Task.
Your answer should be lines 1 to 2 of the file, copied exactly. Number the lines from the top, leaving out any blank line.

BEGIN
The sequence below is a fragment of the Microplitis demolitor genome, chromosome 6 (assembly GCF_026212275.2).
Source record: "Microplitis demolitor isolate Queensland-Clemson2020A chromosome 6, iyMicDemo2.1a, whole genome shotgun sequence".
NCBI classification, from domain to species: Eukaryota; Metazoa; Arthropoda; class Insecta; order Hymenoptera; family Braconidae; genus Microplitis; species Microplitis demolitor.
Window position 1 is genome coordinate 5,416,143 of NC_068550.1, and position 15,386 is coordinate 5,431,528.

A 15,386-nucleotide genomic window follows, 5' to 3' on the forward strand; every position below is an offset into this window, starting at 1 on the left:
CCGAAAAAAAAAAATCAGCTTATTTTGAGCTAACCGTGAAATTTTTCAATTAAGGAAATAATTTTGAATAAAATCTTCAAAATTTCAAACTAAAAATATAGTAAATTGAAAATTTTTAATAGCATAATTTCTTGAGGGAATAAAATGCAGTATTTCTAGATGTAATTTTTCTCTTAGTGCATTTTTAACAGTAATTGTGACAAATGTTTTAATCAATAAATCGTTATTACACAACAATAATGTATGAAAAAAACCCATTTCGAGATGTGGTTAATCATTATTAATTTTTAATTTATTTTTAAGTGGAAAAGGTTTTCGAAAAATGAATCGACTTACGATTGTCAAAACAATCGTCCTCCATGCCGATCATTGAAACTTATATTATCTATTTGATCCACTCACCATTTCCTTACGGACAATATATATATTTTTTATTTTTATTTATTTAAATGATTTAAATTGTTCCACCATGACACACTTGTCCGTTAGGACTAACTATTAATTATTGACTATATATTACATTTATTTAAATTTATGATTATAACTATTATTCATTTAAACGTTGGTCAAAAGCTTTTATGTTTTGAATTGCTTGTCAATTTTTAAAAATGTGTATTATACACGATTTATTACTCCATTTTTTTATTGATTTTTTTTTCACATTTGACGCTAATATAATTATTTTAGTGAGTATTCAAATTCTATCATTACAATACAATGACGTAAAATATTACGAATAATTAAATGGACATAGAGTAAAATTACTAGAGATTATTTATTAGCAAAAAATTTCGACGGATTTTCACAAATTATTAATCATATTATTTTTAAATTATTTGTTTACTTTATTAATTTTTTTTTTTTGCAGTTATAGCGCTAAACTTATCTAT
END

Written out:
The sequence below is a fragment of the Microplitis demolitor genome, chromosome 6 (assembly GCF_026212275.2).
Source record: "Microplitis demolitor isolate Queensland-Clemson2020A chromosome 6, iyMicDemo2.1a, whole genome shotgun sequence".